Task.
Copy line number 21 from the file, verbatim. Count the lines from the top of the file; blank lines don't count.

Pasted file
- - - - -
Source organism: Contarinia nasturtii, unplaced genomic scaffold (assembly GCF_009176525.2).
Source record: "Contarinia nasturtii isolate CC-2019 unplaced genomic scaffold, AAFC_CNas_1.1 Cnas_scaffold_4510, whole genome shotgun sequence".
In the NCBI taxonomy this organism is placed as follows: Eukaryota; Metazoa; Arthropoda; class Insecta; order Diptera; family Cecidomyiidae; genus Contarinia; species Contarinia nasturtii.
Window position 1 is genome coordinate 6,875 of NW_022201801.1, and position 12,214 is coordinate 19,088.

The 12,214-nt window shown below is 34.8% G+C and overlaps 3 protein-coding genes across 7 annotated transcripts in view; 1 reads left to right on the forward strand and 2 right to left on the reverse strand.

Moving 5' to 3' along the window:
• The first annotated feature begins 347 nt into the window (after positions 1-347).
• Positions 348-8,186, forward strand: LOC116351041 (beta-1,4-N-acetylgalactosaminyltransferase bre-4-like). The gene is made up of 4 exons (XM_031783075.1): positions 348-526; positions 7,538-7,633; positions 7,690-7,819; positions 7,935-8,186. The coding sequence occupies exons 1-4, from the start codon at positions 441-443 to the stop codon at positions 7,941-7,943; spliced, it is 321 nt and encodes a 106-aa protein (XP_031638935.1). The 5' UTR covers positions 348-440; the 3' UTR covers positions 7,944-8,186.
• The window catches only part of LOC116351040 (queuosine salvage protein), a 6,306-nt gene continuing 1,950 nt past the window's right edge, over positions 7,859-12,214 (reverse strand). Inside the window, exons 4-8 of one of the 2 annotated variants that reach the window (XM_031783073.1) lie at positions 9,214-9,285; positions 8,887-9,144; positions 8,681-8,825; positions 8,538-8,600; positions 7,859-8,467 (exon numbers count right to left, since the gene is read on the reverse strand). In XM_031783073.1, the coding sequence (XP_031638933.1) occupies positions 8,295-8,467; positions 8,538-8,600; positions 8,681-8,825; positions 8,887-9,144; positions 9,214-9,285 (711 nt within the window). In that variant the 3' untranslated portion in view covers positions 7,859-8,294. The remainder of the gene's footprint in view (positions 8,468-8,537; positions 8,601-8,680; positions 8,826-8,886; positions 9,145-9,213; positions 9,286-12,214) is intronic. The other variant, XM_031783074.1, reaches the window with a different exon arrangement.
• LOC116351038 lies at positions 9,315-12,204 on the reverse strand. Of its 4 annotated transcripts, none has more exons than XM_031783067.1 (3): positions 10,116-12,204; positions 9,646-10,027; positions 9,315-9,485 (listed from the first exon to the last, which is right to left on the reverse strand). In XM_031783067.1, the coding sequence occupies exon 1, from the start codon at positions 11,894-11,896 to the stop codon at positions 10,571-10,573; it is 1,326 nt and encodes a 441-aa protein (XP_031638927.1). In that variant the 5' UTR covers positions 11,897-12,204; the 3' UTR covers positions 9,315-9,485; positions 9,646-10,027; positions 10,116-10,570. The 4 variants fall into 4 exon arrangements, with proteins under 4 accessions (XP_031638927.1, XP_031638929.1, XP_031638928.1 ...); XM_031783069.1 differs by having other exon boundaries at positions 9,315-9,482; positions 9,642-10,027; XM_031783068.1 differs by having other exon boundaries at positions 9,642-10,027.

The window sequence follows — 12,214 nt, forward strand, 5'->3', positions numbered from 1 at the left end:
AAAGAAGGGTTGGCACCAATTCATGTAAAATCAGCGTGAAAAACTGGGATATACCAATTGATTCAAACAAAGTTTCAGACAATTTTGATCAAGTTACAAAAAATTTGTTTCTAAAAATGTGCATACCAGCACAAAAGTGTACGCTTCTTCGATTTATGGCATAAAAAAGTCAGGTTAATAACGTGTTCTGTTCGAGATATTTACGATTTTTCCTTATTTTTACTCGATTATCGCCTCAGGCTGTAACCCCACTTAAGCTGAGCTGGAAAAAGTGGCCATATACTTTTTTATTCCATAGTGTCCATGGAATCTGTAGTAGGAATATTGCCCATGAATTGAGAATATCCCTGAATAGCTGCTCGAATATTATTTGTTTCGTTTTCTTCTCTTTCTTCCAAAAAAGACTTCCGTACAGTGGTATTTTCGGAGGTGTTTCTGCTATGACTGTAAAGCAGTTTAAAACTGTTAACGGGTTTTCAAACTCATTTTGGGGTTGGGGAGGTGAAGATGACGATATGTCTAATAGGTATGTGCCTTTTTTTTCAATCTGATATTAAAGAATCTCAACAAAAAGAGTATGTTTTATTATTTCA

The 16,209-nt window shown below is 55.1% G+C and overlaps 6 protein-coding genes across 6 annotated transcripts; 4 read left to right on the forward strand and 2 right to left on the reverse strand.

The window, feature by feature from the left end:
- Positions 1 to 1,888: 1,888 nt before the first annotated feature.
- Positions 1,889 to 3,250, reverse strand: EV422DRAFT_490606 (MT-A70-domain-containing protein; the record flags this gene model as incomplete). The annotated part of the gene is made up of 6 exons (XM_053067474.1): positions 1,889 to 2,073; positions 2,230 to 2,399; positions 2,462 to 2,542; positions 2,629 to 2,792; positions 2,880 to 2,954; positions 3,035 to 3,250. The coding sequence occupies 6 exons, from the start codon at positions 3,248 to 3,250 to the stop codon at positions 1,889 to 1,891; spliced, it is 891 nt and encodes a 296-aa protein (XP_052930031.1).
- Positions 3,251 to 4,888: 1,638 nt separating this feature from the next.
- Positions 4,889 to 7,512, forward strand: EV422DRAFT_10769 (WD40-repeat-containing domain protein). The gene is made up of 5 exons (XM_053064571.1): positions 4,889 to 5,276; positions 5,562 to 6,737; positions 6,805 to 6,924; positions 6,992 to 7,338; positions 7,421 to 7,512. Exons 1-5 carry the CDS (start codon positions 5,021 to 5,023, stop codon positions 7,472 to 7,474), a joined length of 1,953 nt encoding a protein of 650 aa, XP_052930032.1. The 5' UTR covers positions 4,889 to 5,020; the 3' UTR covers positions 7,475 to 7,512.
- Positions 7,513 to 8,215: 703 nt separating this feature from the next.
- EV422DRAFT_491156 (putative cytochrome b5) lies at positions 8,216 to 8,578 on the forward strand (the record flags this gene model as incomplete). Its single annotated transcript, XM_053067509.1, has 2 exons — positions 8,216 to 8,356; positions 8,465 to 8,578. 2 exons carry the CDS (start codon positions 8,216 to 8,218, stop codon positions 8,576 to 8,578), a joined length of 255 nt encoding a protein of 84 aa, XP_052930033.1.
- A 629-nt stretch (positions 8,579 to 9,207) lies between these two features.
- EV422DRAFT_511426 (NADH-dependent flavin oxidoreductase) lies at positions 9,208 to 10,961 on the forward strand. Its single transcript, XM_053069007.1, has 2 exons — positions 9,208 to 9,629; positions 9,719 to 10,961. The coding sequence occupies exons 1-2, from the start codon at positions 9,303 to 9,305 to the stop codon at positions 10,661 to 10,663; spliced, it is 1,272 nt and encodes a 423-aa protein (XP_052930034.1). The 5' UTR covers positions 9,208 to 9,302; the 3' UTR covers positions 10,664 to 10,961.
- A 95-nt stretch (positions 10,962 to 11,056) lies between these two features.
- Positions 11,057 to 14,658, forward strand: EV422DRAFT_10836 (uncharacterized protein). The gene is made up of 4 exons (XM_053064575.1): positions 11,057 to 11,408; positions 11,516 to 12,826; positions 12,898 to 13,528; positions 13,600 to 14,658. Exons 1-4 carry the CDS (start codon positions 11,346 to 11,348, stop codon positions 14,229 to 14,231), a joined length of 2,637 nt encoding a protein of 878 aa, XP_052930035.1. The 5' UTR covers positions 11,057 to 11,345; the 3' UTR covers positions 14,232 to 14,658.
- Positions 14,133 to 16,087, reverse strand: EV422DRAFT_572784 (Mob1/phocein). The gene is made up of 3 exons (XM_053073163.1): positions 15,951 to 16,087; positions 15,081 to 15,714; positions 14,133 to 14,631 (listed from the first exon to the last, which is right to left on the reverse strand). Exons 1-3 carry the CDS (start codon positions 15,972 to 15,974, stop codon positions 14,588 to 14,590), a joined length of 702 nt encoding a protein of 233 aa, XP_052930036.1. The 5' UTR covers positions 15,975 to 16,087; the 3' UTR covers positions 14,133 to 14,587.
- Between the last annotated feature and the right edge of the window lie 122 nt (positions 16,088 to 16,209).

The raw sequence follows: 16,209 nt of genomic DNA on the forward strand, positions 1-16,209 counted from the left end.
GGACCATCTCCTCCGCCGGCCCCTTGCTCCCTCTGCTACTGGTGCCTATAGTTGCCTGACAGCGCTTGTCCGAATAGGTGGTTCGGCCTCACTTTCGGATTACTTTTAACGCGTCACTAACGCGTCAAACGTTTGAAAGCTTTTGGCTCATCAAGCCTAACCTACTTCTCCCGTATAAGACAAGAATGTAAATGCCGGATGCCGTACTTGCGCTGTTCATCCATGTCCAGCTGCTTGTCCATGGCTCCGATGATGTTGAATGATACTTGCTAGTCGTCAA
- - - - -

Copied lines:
- A 629-nt stretch (positions 8,579 to 9,207) lies between these two features.